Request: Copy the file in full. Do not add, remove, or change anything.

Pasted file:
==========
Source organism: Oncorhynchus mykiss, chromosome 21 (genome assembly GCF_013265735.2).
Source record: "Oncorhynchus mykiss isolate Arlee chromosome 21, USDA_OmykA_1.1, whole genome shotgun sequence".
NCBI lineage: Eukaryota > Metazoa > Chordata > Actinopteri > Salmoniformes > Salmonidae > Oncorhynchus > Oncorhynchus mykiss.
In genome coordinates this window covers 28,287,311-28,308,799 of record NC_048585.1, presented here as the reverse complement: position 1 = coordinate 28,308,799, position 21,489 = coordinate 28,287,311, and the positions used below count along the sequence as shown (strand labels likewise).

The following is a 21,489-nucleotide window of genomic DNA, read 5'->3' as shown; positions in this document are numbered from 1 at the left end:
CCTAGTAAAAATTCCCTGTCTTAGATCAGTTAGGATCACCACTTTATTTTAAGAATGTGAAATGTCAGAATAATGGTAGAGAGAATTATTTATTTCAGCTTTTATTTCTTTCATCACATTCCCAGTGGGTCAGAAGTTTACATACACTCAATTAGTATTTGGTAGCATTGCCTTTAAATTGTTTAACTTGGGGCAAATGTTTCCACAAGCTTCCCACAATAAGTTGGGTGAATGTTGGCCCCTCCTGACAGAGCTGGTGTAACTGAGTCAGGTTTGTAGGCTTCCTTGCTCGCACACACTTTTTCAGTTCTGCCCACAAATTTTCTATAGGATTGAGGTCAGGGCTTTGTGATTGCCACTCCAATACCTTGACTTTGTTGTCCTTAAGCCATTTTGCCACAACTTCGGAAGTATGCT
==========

Source organism: Oncorhynchus mykiss, chromosome 21 (genome assembly GCF_013265735.2).
Source record: "Oncorhynchus mykiss isolate Arlee chromosome 21, USDA_OmykA_1.1, whole genome shotgun sequence".
NCBI lineage: Eukaryota > Metazoa > Chordata > Actinopteri > Salmoniformes > Salmonidae > Oncorhynchus > Oncorhynchus mykiss.
In genome coordinates this window covers 28,287,311-28,308,799 of record NC_048585.1, presented here as the reverse complement: position 1 = coordinate 28,308,799, position 21,489 = coordinate 28,287,311, and the positions used below count along the sequence as shown (strand labels likewise).

The following is a 21,489-nucleotide window of genomic DNA, read 5'->3' as shown; positions in this document are numbered from 1 at the left end:
CCTAGTAAAAATTCCCTGTCTTAGATCAGTTAGGATCACCACTTTATTTTAAGAATGTGAAATGTCAGAATAATGGTAGAGAGAATTATTTATTTCAGCTTTTATTTCTTTCATCACATTCCCAGTGGGTCAGAAGTTTACATACACTCAATTAGTATTTGGTAGCATTGCCTTTAAATTGTTTAACTTGGGGCAAATGTTTCCACAAGCTTCCCACAATAAGTTGGGTGAATGTTGGCCCCTCCTGACAGAGCTGGTGTAACTGAGTCAGGTTTGTAGGCTTCCTTGCTCGCACACACTTTTTCAGTTCTGCCCACAAATTTTCTATAGGATTGAGGTCAGGGCTTTGTGATTGCCACTCCAATACCTTGACTTTGTTGTCCTTAAGCCATTTTGCCACAACTTCGGAAGTATGCT